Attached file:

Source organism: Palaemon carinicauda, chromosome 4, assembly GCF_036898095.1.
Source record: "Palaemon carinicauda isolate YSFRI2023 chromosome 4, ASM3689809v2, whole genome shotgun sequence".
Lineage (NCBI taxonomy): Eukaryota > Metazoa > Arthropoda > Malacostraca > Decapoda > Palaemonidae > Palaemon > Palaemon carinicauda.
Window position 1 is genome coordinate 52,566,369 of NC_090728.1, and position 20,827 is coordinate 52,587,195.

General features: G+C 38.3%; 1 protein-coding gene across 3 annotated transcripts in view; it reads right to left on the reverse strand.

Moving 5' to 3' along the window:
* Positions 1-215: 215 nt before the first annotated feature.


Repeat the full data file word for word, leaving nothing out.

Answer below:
Source organism: Palaemon carinicauda, chromosome 4, assembly GCF_036898095.1.
Source record: "Palaemon carinicauda isolate YSFRI2023 chromosome 4, ASM3689809v2, whole genome shotgun sequence".
Lineage (NCBI taxonomy): Eukaryota > Metazoa > Arthropoda > Malacostraca > Decapoda > Palaemonidae > Palaemon > Palaemon carinicauda.
Window position 1 is genome coordinate 52,566,369 of NC_090728.1, and position 20,827 is coordinate 52,587,195.

General features: G+C 38.3%; 1 protein-coding gene across 3 annotated transcripts in view; it reads right to left on the reverse strand.

Moving 5' to 3' along the window:
* Positions 1-215: 215 nt before the first annotated feature.